Aquarium filters don’t just remove small and large waste particles from the water, but they also serve as the perfect location for the colonization of beneficial bacteria. These good bacteria consume things like ammonia and nitrite. Beneficial bacteria prefer environments with moving water, making filters a hotspot for these good guys.
A square or rectangular shaped aquarium is the best for goldfish, as it allows for great surface area on the surface for oxygen exchange. Goldfish require a high amount of aeration for proper growth. This can be accomplished in several ways:
The addition of live plants to an aquarium improves the oxygen available in the water, and plants consume nitrogen waste products such as nitrate, to help them grow. Live plants are natural filtration systems and while they don’t replace a full filtration system for your goldfish, they are a beneficial addition. Many aquatic and semi-aquatic plants are easy to grow and will thrive with regular natural or room lighting. Examples of such plants include duckweed, java ferns, and anubias nanas.
Filtration and aeration are only two pieces of the puzzle when it comes to providing excellent water quality for your goldfish. Dangerous waste products, like ammonia, will rapidly build up in a goldfish’s environment. They build up most quickly in small environments, like a fishbowl. A filtration system and live plants will help pull ammonia, nitrite, and nitrates from the water, while aeration provides oxygen and water movement needed by both goldfish and plants. It’s important to cycle your aquarium before adding goldfish.
To maintain water quality in a fishbowl, routine water changes are necessary. How frequently this should occur will depend on how many goldfish are present and the size of the environment they’re living in. As a general rule, a properly stocked and adequately filtered aquarium needs about a 25% water change on a weekly basis. Treating new water added to the aquarium will remove toxins like chlorine and it will replace some of the waste products with clean water.
If you are looking for help to get the water quality just right for your goldfish family in their aquarium, or just want to learn more about goldfish water quality (and more!), we recommend you check out the best-selling book, The Truth About Goldfish, on Amazon today. It covers everything from water conditioners to tank maintenance, and it also gives you full, hard copy access to their essential fishkeeping medicine cabinet!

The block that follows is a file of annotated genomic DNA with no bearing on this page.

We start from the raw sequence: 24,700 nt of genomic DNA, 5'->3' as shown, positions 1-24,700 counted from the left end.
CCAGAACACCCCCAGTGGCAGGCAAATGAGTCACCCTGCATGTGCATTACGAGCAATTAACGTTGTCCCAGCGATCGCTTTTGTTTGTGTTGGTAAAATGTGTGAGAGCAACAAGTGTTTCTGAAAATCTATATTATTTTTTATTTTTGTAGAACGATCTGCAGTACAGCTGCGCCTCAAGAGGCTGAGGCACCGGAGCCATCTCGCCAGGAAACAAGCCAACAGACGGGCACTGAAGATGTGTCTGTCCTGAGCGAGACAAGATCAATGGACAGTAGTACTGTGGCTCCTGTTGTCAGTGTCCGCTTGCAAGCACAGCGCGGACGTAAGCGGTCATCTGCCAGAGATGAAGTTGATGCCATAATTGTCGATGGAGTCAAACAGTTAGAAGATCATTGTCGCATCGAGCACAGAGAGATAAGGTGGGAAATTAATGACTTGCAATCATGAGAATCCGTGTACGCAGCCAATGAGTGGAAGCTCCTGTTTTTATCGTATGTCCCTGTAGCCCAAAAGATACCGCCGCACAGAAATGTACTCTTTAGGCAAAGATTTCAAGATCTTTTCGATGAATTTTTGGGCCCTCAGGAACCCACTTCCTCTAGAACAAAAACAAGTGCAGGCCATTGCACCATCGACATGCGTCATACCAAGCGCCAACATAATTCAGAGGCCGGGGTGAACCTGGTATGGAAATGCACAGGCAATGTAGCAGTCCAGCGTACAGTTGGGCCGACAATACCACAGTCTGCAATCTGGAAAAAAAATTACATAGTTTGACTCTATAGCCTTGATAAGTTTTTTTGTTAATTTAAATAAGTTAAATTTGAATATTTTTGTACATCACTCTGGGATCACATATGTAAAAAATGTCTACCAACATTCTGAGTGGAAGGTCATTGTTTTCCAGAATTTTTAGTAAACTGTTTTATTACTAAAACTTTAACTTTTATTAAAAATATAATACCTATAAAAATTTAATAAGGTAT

If you are looking for help to get the water quality just right for your goldfish family in their aquarium, or just want to learn more about goldfish water quality (and more!), we recommend you check out the best-selling book, The Truth About Goldfish, on Amazon today.
It covers everything from water conditioners to tank maintenance, and it also gives you full, hard copy access to their essential fishkeeping medicine cabinet!
How Big Should My Goldfish Tank Be?
The following tank sizes are recommended for goldfish.
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Fish bowls aren’t recommended for goldfish because they are very difficult to properly maintain and can’t meet a goldfish’s long term housing requirements. Goldfish require large aquariums, which are much more humane, easier to maintain, and allow for more options.
Related Goldfish reads:
- Understanding Why Your Goldfish Died: 9 Potential Reasons
- 20 Fancy Goldfish Breeds (with Pictures)
- 9 Mistakes to Avoid Making as a Goldfish Keeper
Featured Image Credit: Skumer, Shutterstock